Nobody really knows how many biological species are currently becoming extinct but it is fairly clearly well above the “background” rate and at least some people believe we may be in the course of a “mass extinction” event. How many of these events there have been during the development of life on earth is a matter of debate and of judgement but a minimum figure of five would be generally accepted.
Something like 99% percent of all species that have ever existed have become extinct and a large proportion of these extinctions occur in a set of events, some of which are named. The most devastating was the Permian-Triasic extinction 250 million yers ago in which 96% of marine and 70% of terrestrial vertebrate species became extinct. It was this event that cleared the way for the dominance of the dinosaurs. This dominance came to an end with the extinction of the dinosaurs during the Cretaceous-Paleogene event around 65 million years ago.
These scientific hypotheses are (as far as I can tell) reasonably secure and will be assumed here to be correct: most species have a limited life span, evolution has depended on extinction and especially on catastrophic mass extinctions caused by a wide range of different factors including volcanic activity, sea level falls, impacts by large extra-terrestrial objects (e.g. asteroids), rapid changes in global temperature, various kinds of chemical and other changes in the atmosphere or oceans, and even nearby nova or super-nova events.
What interests me, from the point of view of theology, is that these events are “natural” and alter the environment so radically that fitness and adaptedness to the prevailing conditions is not greatly helpful to species in surviving them. Mass extinctions are, to some large extent, external to the species affected, they are, in the language of insurance “acts of God”.
This should give theologically reflective people cause to ponder on the way in which we talk about Creation. Unless we want to come up with some alternative to the best prevailing science (and I don’t) we have either to give up talk of God and Creation (and I don’t want to do that either) or see God’s activity in the story science tells us. We have to say that God was at work in the extinction of that 99% of species that no longer exist.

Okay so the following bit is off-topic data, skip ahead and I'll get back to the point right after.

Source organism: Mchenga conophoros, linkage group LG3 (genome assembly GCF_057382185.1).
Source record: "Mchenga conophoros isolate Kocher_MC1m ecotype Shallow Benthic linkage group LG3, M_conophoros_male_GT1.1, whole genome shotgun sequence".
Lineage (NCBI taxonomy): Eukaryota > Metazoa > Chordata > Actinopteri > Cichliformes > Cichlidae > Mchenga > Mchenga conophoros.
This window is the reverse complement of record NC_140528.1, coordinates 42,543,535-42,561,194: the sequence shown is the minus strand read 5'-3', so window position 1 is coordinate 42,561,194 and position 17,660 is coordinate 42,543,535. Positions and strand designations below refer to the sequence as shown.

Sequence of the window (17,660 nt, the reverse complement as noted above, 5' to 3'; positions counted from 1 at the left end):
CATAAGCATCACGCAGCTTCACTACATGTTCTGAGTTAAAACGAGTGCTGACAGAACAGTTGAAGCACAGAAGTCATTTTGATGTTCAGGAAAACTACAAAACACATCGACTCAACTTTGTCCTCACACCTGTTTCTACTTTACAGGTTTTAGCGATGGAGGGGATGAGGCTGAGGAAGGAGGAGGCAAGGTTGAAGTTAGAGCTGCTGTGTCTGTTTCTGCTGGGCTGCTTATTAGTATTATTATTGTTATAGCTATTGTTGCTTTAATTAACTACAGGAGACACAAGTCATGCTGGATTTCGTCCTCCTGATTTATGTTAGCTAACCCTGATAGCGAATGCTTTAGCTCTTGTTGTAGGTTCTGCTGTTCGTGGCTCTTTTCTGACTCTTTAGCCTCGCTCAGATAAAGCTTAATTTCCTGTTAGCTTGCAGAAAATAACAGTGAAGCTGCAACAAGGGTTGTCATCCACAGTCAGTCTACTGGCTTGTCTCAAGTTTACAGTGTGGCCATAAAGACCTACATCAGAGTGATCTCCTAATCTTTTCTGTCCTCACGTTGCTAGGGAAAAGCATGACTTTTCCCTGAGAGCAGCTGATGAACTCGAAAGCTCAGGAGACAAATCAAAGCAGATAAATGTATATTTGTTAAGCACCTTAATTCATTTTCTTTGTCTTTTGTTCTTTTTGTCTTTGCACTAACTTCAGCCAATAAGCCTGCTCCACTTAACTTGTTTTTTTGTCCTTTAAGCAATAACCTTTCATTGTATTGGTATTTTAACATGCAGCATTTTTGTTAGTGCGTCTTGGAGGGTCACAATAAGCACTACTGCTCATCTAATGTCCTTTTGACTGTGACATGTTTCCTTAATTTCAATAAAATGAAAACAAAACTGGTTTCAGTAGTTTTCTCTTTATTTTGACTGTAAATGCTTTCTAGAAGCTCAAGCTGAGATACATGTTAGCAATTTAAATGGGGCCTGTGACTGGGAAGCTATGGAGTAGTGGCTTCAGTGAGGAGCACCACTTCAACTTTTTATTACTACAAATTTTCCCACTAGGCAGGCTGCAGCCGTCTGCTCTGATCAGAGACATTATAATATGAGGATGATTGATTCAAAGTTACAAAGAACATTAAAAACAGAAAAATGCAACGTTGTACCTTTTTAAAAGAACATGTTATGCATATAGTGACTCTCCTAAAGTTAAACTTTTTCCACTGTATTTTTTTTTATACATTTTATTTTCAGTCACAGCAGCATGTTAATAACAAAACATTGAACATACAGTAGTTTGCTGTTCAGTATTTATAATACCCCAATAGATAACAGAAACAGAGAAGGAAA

Also if we want to use the Biblical idea or story of human beings having been created in the image of God we have to make that somehow work with this scientific tale of mass destruction as the precondition of our very existence as a species. The evolution of mammals and hence of homo sapiens depended on the mass extinction that freed them from competition with the dinosaurs.
I don’t have a worked out theology of creation that would enable this but neither do I see it as something that should be beyond our capabilities. I suspect, though, that it might challenge some aspects of contemporary religious discourse in creative and interesting ways.
It would force us to think about “nature” as dynamic rather than static, to see that “history” is not a uniquely human phenomenon. Often the theological gloss given to environmental concerns is deeply and problematically conservative. It seeks to conserve what is already in existence and to speak of it as if it came pristine from God’s creative hand. Any attention to the science of life on earth undercuts this. “Nature” is not and has never been static. Creation is not something done once but is clearly an ongoing and active process.
It would force us to think hard about the place of humanity in creation. We are late comers to the biotic party but we are clearly pretty special, whether in a good or in a bad way. If human activity is causing something like a mass extinction event how should we interpret that in light of the idea that we are made in God’s image? What does that phrase even mean? What kind of image are we? Is there something about us that constitutes us as such? Is it rather something about a function we perform or should perform?
It might well encourage us to return to a more sustained and intentional reflection on Christian apocalyptic. We all know that eschatological and apocalyptic thinking has been part of the tradition and remains prominent in some parts of the church. My hunch is that theological attention to the evidence for discontinuities in the processes of evolution would benefit from this eschatological traditions in Christianity.
At any event ignoring this stuff can’t be a good idea.